Kirby v. Leather [1965] 2 Q.B. 367; [1965] 2 All E.R. 441.

In re R. Ltd. [1989] I.R. 126; [1989] I.L.R.M. 757.

Whysall v. Whysall [1960] P. 52; [1959] 3 W.L.R. 592; [1959] 3 All E.R. 389.

Motion on notice

The facts have been summarised in the headnote and are more fully set out in the judgment of Kelly J., infra.

A plenary summons issued on the 23rd February, 2004, seeking declaratory and injunctive relief. An appearance was entered on behalf of the second and third defendants on the 4th March, 2004 and for the first defendant on the 11th March, 2004.

A notice of motion seeking injunctive relief issued on the 23rd February, 2004, returnable for the 8th March. Grounding affidavits were filed on the 23rd and 27th February. A replying affidavit was filed by the first respondent on the 11th March and the matter was heard by the High Court (Kelly J.) on the 16th and 18th March, 2004.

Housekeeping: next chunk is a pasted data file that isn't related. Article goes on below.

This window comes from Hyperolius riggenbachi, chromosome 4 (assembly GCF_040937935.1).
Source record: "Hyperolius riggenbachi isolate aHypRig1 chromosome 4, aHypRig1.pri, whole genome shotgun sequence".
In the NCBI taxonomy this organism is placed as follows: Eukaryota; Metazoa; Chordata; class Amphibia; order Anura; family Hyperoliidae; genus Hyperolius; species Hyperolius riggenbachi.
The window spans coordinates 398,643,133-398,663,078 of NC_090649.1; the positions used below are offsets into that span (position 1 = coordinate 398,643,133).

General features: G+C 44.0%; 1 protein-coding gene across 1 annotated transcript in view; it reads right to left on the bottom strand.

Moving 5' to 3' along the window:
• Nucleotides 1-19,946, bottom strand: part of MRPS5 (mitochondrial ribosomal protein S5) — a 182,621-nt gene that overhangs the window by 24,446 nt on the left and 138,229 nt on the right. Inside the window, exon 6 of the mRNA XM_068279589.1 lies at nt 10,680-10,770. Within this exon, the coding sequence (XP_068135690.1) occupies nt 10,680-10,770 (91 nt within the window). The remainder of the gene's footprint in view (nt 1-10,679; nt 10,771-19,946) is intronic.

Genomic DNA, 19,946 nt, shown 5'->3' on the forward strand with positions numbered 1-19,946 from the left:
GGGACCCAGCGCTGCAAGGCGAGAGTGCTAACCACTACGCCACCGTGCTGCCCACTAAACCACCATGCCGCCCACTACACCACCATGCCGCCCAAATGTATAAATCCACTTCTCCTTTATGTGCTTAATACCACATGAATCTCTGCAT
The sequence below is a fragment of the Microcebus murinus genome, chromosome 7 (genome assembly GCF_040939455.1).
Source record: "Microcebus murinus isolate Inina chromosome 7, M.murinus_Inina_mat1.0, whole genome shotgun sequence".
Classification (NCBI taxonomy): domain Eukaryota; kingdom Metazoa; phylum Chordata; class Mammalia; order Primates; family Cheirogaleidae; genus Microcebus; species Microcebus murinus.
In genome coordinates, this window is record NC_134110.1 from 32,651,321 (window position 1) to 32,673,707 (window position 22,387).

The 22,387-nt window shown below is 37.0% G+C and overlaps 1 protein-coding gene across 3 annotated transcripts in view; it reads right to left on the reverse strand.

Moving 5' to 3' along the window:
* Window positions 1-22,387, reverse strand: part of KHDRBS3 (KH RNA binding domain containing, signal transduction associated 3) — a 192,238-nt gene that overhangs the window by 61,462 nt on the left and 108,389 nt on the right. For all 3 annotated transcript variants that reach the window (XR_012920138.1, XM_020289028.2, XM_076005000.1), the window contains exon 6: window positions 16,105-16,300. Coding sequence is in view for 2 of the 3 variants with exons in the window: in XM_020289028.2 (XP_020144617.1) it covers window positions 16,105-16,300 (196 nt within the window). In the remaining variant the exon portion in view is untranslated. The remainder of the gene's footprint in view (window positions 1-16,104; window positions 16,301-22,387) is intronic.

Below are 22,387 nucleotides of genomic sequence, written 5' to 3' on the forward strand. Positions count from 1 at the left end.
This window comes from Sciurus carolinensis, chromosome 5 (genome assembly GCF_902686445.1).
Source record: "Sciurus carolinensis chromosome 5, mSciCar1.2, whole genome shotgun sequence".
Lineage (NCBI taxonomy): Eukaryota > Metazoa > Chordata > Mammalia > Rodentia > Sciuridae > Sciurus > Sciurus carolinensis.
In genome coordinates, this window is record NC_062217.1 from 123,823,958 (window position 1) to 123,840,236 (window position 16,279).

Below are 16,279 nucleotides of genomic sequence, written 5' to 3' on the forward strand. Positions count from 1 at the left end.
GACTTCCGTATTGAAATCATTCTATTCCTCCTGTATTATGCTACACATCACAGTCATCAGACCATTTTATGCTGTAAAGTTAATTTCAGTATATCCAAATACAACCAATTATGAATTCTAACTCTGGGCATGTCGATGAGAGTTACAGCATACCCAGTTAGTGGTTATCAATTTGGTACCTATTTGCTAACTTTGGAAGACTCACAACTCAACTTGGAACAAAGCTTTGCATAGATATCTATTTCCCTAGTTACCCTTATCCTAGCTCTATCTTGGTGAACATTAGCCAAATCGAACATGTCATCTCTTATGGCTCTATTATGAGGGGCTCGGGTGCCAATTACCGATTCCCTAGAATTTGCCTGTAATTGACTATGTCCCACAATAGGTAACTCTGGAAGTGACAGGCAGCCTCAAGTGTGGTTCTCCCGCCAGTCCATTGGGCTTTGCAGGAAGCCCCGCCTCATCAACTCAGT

Cur. adv. vult.

Kelly J.

19th March 2004

1 The plaintiff was born on the 26th April, 1982. He has cerebral palsy and is handicapped physically and mentally. He is confined to a wheelchair. The plaintiffs accept that he is not capable of managing his affairs. He has had excellent care and attention from his parents, his father who is the second plaintiff, and his mother who is the third plaintiff and also from his three sisters. No criticism is or indeed could be made of the way that he has been looked after by his family as a member of that family unit.

2 One manifestation of that care was the pursuit of an action on his behalf against medical personnel involved at or about the time of his birth and the hospital where he was born.

3 After five days of a hearing before Kearns J. an offer was made to settle that case for £3,000,000 and that settlement was approved by Johnson J.

4 In his order of the 23rd October, 2001, it is recited that that judge was told by counsel on behalf of the plaintiff in that case that an application would be made in due course to the President of the High Court. Johnson J. ordered the bulk of the money, namely £2.8 million to be placed on deposit with the...